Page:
With each passing week it is apparent that we are operating in a new business climate with organisations all over the world feeling the impact of the new normal of remote working. Whether you’ve been working from home for years, or have just started, it’s not as easy as one may think. The daily reality of remote working can be challenging in several aspects.
The primary concern for many is how to remain focused and productive because despite everything, there are still goals to achieve and targets to hit. When working remotely, we must acknowledge that there are mental hurdles to overcome, most challenging of those, the feeling of isolation especially when teams are used to working in a busy office environment.
Inpute Technologies has always operated as a geographically dispersed team, with our colleagues working across Canada, Ireland and Poland. For practical and effective advice, we turned to Inputes remote working veterans. They have come up with these three guiding principles that help them remain productive and connected while working remotely.
Collaboration is Key
Collaboration on all levels of an organisation is the key to success, the biggest challenge employees who are new to remote work face is an uncertainty on how they can coordinate their work effectively.
The good news is there are plenty of virtual tools available today that can ensure your team can produce their best work even when you’re not working side-by-side. Inpute’s collaborative solutions mean organizations, regardless of size, can have clarity around their work and your mobile workforce remains connected.
Collaboration can also negate the feeling of isolation that can accompany remote work. In this current climate of necessary remote work, Inpute have implemented virtual daily team check-ins for our global team to ensure our team remains aligned. To remain connected on a social level, we have also begun hosting a weekly lunch catch up over Zoom which has been great for team building and helping us ensure our company culture is maintained.
Keep Work & Personal Space Separate
If possible, pick a designated area of your home to turn into your office space. Treat this area as a place of business. This will help you create boundaries and enable you to switch off at the end of each day. Even if you aren’t going to a separate building for work, it should feel like a different environment .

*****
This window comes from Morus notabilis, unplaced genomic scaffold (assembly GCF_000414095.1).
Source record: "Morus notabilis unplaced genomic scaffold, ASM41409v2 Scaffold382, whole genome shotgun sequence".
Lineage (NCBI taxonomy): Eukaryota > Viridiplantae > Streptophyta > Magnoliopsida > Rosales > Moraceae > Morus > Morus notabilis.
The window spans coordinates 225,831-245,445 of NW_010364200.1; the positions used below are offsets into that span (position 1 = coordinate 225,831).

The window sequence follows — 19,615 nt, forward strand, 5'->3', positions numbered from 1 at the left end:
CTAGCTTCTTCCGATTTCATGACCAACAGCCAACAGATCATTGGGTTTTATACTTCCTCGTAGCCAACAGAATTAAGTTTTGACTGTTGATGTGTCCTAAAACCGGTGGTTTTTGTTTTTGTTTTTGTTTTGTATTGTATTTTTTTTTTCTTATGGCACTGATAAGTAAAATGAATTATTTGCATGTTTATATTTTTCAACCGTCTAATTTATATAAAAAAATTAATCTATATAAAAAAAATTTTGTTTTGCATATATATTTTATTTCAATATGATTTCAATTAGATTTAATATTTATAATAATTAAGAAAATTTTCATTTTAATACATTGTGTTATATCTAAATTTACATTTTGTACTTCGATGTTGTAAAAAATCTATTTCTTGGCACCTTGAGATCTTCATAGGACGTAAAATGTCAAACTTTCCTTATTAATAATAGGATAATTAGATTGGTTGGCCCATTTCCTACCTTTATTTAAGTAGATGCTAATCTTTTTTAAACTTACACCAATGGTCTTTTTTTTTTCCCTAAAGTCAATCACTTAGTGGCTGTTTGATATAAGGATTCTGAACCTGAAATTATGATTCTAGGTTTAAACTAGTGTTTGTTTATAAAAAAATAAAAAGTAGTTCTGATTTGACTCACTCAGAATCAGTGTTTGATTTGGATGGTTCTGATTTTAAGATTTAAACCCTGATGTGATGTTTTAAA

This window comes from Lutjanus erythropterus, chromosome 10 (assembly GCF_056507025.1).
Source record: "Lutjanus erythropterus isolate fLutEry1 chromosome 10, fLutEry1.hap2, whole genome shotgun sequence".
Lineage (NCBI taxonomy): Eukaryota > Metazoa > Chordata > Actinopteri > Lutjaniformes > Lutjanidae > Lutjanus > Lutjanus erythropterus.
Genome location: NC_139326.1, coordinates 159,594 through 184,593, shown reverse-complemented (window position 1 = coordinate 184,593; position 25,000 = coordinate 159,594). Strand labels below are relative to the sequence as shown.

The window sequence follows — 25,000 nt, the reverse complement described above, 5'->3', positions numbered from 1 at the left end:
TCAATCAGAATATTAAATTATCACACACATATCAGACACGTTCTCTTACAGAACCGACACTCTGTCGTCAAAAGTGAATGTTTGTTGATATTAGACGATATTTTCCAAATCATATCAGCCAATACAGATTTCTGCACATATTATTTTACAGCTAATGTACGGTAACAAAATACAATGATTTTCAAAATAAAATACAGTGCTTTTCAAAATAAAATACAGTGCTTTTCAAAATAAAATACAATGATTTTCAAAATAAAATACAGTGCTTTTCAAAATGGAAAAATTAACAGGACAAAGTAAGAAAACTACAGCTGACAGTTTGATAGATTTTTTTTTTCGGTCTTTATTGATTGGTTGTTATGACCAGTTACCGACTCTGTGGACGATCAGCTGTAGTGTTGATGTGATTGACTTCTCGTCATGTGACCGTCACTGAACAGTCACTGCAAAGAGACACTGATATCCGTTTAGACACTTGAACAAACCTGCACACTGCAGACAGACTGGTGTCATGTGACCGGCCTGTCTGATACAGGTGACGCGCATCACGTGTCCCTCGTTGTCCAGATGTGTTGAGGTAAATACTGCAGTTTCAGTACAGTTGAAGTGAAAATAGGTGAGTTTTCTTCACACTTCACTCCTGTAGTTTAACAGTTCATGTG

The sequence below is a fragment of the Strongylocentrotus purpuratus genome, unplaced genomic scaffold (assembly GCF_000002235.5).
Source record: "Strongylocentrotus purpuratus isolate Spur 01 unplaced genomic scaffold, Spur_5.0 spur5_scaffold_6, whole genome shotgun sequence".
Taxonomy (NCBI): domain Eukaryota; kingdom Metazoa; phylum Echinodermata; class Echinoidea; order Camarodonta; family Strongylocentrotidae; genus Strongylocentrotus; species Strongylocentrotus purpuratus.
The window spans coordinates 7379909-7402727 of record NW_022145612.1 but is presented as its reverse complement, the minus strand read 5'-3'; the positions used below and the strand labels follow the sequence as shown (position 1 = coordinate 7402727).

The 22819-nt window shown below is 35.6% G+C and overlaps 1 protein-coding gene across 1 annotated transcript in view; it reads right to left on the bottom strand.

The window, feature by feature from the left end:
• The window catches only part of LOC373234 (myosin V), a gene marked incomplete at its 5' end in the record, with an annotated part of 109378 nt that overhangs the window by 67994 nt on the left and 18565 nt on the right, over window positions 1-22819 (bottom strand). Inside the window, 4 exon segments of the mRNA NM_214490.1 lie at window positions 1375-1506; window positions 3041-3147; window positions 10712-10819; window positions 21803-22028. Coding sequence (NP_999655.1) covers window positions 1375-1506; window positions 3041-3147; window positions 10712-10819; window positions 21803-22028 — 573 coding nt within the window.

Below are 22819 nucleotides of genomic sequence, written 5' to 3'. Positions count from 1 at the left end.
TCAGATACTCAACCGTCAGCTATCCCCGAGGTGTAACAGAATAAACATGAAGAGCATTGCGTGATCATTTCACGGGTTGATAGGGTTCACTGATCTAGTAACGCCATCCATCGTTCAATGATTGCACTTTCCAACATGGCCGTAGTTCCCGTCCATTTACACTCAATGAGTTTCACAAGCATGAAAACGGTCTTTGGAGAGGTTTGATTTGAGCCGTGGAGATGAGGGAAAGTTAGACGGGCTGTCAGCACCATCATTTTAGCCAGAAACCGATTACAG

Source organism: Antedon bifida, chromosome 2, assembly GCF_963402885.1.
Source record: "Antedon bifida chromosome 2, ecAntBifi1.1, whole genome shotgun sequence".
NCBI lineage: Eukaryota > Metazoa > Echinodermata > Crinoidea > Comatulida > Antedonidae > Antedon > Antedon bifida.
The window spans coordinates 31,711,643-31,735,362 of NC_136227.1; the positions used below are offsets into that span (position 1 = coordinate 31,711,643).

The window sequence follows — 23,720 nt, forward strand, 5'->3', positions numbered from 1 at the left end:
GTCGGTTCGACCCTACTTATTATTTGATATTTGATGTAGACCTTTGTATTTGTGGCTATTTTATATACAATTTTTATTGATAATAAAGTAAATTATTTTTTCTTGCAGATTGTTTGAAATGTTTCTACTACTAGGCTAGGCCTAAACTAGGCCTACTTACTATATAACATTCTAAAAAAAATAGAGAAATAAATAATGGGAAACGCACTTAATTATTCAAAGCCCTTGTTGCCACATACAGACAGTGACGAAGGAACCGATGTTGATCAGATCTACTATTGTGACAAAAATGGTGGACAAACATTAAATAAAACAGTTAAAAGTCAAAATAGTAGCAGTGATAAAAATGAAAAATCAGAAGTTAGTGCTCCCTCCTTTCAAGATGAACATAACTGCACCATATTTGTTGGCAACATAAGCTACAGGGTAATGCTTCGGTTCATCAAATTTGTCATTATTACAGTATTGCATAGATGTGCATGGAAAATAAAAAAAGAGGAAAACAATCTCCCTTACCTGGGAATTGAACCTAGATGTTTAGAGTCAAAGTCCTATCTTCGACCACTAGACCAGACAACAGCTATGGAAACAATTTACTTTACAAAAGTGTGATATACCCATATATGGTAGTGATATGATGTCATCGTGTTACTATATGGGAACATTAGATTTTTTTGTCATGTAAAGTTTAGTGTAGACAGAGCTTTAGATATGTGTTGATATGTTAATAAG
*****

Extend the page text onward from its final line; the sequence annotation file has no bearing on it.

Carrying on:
If you don’t have a dedicated space for work, make an effort to create mental boundaries to maintain a healthy work life balance at home.
When we go to an office, many of the typical rhythms of work are already in place. We know what hours the office is open, so we know when to show up for work. Lunch typically happens around the same time for most people. When the day’s over, it’s pretty clear because (hopefully) everyone goes home. The routine is already set up for us, so it’s easy to follow. When we start working from home, none of those structures are in place. Boundaries get really blurred.
It’s easy to start work right when we wake up. Then we forget to eat because there’s nobody there to have lunch with. Suddenly doing the laundry seems like a priority. Our workday doesn’t end at a typical time, because we are already at home.
When working from home, try and create that structure for yourself. Get up at the same time, try to maintain a routine. Maybe, in place of your morning commute take a short walk (if possible). This is an opportunity to hone those time management skills.
Ensuring good time management practices is an essential part of remote working, setting out a plan at the start of each day will result in increased engagement for you and your team. Many may find it daunting when handling big projects without the support of an office environment. It can be hard to know what to tackle first, for all projects it’s a good practice to break large tasks into manageable activities. It will make it easier to plan your time and also to plan for your project milestones.
It’s important to take short breaks during work in the same way you would while in the office. Try and set a designated time for your lunch break. These kinds of breaks can also include getting a coffee (even joining a coworker for a coffee virtually) or just getting some fresh air. Breaks like this are important for your mental health, by taking time for yourself to pause and refuel it will help you stay focused.
While these times are challenging, the team at Inpute has used this as an opportunity to become more innovative in the actions we take to enhance culture and community across our team. The technology and underlying values of our company culture we built, and continue to work on, has enabled us to quickly adapt our operations model without sacrificing our levels of service.